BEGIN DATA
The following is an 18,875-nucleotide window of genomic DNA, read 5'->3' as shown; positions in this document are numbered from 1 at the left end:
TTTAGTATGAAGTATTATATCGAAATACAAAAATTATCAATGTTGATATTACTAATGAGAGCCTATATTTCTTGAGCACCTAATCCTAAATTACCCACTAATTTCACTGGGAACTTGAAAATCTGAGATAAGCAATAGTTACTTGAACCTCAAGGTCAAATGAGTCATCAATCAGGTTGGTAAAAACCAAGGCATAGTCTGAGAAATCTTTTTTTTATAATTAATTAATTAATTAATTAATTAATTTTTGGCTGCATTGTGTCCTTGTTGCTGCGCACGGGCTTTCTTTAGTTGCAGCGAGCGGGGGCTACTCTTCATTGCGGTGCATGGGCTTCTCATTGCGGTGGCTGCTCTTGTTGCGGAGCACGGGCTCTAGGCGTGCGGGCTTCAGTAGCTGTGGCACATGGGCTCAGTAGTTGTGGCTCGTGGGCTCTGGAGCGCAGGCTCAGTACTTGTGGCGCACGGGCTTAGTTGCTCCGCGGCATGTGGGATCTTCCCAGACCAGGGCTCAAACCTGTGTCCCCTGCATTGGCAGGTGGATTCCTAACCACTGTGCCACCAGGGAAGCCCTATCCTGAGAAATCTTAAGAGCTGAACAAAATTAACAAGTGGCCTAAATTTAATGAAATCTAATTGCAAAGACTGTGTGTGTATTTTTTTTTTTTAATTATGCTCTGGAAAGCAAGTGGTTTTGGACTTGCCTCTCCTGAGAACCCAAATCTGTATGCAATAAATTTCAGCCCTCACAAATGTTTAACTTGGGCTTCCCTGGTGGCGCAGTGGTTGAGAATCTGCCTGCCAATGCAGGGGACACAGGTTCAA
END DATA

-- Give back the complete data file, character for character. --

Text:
The following is an 18,875-nucleotide window of genomic DNA, read 5'->3' as shown; positions in this document are numbered from 1 at the left end:
TTTAGTATGAAGTATTATATCGAAATACAAAAATTATCAATGTTGATATTACTAATGAGAGCCTATATTTCTTGAGCACCTAATCCTAAATTACCCACTAATTTCACTGGGAACTTGAAAATCTGAGATAAGCAATAGTTACTTGAACCTCAAGGTCAAATGAGTCATCAATCAGGTTGGTAAAAACCAAGGCATAGTCTGAGAAATCTTTTTTTTATAATTAATTAATTAATTAATTAATTAATTTTTGGCTGCATTGTGTCCTTGTTGCTGCGCACGGGCTTTCTTTAGTTGCAGCGAGCGGGGGCTACTCTTCATTGCGGTGCATGGGCTTCTCATTGCGGTGGCTGCTCTTGTTGCGGAGCACGGGCTCTAGGCGTGCGGGCTTCAGTAGCTGTGGCACATGGGCTCAGTAGTTGTGGCTCGTGGGCTCTGGAGCGCAGGCTCAGTACTTGTGGCGCACGGGCTTAGTTGCTCCGCGGCATGTGGGATCTTCCCAGACCAGGGCTCAAACCTGTGTCCCCTGCATTGGCAGGTGGATTCCTAACCACTGTGCCACCAGGGAAGCCCTATCCTGAGAAATCTTAAGAGCTGAACAAAATTAACAAGTGGCCTAAATTTAATGAAATCTAATTGCAAAGACTGTGTGTGTATTTTTTTTTTTTAATTATGCTCTGGAAAGCAAGTGGTTTTGGACTTGCCTCTCCTGAGAACCCAAATCTGTATGCAATAAATTTCAGCCCTCACAAATGTTTAACTTGGGCTTCCCTGGTGGCGCAGTGGTTGAGAATCTGCCTGCCAATGCAGGGGACACAGGTTCAA